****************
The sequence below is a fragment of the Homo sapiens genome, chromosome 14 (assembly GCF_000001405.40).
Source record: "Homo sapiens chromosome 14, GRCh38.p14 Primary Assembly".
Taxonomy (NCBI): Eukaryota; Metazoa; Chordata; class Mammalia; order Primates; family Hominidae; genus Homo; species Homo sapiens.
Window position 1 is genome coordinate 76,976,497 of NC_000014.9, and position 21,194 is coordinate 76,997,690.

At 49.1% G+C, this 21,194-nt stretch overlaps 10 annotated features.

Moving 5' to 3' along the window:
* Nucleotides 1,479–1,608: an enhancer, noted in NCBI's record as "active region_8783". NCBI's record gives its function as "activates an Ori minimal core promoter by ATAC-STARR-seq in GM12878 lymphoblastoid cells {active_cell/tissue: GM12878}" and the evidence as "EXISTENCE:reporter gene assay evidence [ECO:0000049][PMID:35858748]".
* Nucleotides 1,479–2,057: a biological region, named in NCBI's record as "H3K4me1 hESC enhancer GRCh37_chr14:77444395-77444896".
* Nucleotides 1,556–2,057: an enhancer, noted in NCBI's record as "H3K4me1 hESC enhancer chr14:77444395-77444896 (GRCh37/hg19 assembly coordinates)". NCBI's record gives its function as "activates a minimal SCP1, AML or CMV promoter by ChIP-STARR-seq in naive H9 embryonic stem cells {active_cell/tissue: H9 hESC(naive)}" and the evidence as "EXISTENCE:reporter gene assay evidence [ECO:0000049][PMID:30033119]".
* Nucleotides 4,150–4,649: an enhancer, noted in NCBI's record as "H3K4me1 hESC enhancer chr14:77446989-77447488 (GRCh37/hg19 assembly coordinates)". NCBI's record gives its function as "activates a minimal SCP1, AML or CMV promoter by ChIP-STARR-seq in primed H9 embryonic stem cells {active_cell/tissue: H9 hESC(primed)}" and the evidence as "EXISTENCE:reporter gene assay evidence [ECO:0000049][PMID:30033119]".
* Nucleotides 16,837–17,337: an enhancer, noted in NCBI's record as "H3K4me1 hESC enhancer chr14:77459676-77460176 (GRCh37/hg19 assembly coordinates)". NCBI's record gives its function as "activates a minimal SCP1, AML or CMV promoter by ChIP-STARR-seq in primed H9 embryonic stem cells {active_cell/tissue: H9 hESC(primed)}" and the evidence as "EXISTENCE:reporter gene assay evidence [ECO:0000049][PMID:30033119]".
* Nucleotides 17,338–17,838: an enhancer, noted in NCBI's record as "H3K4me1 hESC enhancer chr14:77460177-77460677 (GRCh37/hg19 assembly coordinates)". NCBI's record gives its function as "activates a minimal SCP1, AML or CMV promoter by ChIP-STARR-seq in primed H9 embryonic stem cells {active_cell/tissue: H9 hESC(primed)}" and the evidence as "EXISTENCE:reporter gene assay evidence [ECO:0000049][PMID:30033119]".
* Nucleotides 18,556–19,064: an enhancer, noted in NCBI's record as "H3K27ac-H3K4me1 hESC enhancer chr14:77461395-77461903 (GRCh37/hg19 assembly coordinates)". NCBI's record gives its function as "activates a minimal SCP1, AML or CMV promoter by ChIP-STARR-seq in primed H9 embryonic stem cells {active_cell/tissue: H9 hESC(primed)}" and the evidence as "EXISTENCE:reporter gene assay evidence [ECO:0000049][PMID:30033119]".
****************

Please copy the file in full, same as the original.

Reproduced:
The sequence below is a fragment of the Homo sapiens genome, chromosome 14 (assembly GCF_000001405.40).
Source record: "Homo sapiens chromosome 14, GRCh38.p14 Primary Assembly".
Taxonomy (NCBI): Eukaryota; Metazoa; Chordata; class Mammalia; order Primates; family Hominidae; genus Homo; species Homo sapiens.
Window position 1 is genome coordinate 76,976,497 of NC_000014.9, and position 21,194 is coordinate 76,997,690.

At 49.1% G+C, this 21,194-nt stretch overlaps 10 annotated features.

Moving 5' to 3' along the window:
* Nucleotides 1,479–1,608: an enhancer, noted in NCBI's record as "active region_8783". NCBI's record gives its function as "activates an Ori minimal core promoter by ATAC-STARR-seq in GM12878 lymphoblastoid cells {active_cell/tissue: GM12878}" and the evidence as "EXISTENCE:reporter gene assay evidence [ECO:0000049][PMID:35858748]".
* Nucleotides 1,479–2,057: a biological region, named in NCBI's record as "H3K4me1 hESC enhancer GRCh37_chr14:77444395-77444896".
* Nucleotides 1,556–2,057: an enhancer, noted in NCBI's record as "H3K4me1 hESC enhancer chr14:77444395-77444896 (GRCh37/hg19 assembly coordinates)". NCBI's record gives its function as "activates a minimal SCP1, AML or CMV promoter by ChIP-STARR-seq in naive H9 embryonic stem cells {active_cell/tissue: H9 hESC(naive)}" and the evidence as "EXISTENCE:reporter gene assay evidence [ECO:0000049][PMID:30033119]".
* Nucleotides 4,150–4,649: an enhancer, noted in NCBI's record as "H3K4me1 hESC enhancer chr14:77446989-77447488 (GRCh37/hg19 assembly coordinates)". NCBI's record gives its function as "activates a minimal SCP1, AML or CMV promoter by ChIP-STARR-seq in primed H9 embryonic stem cells {active_cell/tissue: H9 hESC(primed)}" and the evidence as "EXISTENCE:reporter gene assay evidence [ECO:0000049][PMID:30033119]".
* Nucleotides 16,837–17,337: an enhancer, noted in NCBI's record as "H3K4me1 hESC enhancer chr14:77459676-77460176 (GRCh37/hg19 assembly coordinates)". NCBI's record gives its function as "activates a minimal SCP1, AML or CMV promoter by ChIP-STARR-seq in primed H9 embryonic stem cells {active_cell/tissue: H9 hESC(primed)}" and the evidence as "EXISTENCE:reporter gene assay evidence [ECO:0000049][PMID:30033119]".
* Nucleotides 17,338–17,838: an enhancer, noted in NCBI's record as "H3K4me1 hESC enhancer chr14:77460177-77460677 (GRCh37/hg19 assembly coordinates)". NCBI's record gives its function as "activates a minimal SCP1, AML or CMV promoter by ChIP-STARR-seq in primed H9 embryonic stem cells {active_cell/tissue: H9 hESC(primed)}" and the evidence as "EXISTENCE:reporter gene assay evidence [ECO:0000049][PMID:30033119]".
* Nucleotides 18,556–19,064: an enhancer, noted in NCBI's record as "H3K27ac-H3K4me1 hESC enhancer chr14:77461395-77461903 (GRCh37/hg19 assembly coordinates)". NCBI's record gives its function as "activates a minimal SCP1, AML or CMV promoter by ChIP-STARR-seq in primed H9 embryonic stem cells {active_cell/tissue: H9 hESC(primed)}" and the evidence as "EXISTENCE:reporter gene assay evidence [ECO:0000049][PMID:30033119]".